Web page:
GetOffYourGas wrote:I respectfully disagree on both points.
I can understand why you disagree. I don't get the sense that you understand the EV market from a manufacturer's perspective.
GetOffYourGas wrote:The Bolt has a 60kWh battery.
So what? It could have a jillion kWh battery, but if you can't sell it at a price that makes you a profit, then you have to sell it at a loss. That is the crux of GM's dilemma, they thought that the market for entry level EVs was range sensitive ("give them 200+ range and they will be standing in line for you to take their money"), when it is not, it is price sensitive, always has been.
But nevertheless, GM flooded the market with $42K+ 200+ mile cars that were simply too expensive for their target market. At one point this summer, GM had over 200 days worth of Bolt inventory gathering dust on dealers lots. So they were forced to do what any good marketeer does with distressed merchandise, you fire sale the hell out of it to move it off the lot and take the loss. Currently GM loses about $6K on incentives for every Bolt that moves off of a dealers lot.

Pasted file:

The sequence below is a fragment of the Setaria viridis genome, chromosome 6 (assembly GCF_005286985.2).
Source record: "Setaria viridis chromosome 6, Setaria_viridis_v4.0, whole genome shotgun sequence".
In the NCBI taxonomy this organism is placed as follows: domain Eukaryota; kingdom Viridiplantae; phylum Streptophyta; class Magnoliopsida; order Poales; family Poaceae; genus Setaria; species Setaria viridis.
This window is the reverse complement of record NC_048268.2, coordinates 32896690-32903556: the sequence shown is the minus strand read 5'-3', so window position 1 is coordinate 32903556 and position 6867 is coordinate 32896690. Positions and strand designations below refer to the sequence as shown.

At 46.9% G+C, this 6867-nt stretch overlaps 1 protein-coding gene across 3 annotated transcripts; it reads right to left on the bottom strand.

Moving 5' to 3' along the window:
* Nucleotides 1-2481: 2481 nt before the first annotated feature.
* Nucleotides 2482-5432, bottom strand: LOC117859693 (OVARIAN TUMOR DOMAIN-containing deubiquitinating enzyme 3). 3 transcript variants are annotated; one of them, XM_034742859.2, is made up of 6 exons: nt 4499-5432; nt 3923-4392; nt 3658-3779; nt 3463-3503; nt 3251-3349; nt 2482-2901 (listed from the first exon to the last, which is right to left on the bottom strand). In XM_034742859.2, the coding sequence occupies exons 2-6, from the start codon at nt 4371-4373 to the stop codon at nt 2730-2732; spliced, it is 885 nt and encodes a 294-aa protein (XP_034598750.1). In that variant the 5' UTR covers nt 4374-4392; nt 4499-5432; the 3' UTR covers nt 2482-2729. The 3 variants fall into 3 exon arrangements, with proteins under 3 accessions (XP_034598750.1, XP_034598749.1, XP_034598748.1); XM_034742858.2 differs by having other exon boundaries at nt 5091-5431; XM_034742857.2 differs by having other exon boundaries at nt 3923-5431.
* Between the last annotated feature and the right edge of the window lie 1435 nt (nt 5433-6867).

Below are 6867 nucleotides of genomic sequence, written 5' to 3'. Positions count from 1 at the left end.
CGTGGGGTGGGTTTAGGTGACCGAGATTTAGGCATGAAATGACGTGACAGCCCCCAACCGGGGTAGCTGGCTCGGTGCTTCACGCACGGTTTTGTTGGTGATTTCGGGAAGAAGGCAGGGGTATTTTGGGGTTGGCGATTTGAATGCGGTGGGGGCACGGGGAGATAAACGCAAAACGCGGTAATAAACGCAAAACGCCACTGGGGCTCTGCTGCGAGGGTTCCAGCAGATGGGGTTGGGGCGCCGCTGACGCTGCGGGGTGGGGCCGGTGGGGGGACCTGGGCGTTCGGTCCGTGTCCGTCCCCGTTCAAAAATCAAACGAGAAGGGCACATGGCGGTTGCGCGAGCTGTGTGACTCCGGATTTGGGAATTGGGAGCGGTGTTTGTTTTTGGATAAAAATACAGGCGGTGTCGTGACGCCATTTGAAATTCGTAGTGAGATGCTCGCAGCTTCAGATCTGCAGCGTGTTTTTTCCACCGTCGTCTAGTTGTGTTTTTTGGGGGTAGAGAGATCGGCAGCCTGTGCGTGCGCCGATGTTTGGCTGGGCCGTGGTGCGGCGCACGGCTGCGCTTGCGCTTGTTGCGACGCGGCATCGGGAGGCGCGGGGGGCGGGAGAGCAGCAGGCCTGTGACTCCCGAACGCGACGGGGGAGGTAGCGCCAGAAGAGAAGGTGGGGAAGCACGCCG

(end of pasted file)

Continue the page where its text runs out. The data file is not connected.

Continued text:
GetOffYourGas wrote:IF this is true (neither of us are in a position to know), then it flies in the face of your first claim. Buying a car for less than it costs to build is an incredible deal!
GM has to incentivise their Bolt in some markets by $6K and sell it at a loss to make their sales goal, balance their inventory, but in the process they will continue to lose a significant amount of money on each Bolt sold. They realize that their product is overpriced, and are working to cost reduce it, but for most of 2018 they will still be selling the car at a loss. GM knows they have to be in this segment and are willing to take the profit hit in order to gain market share.
But to your point that as a consumer, it is a good deal, sure it is, if 200+ miles of range in an otherwise marginal platform is the only criteria.
The Nissan LEAF is still the best selling EV world-wide, and there are still more LEAFs on the road globally than any other marque. One of the reasons for that is its balance of all of the things that make owning and driving an EV a positive and inexpensive experience. It is also a vehicle that achieves that while allowing Nissan to make an acceptable profit on. It is a win for the consumer and it is a win for the manufacturer.
Lastly for 2017, the transition to the new LEAF was planned the way it is, and Nissan is content with it.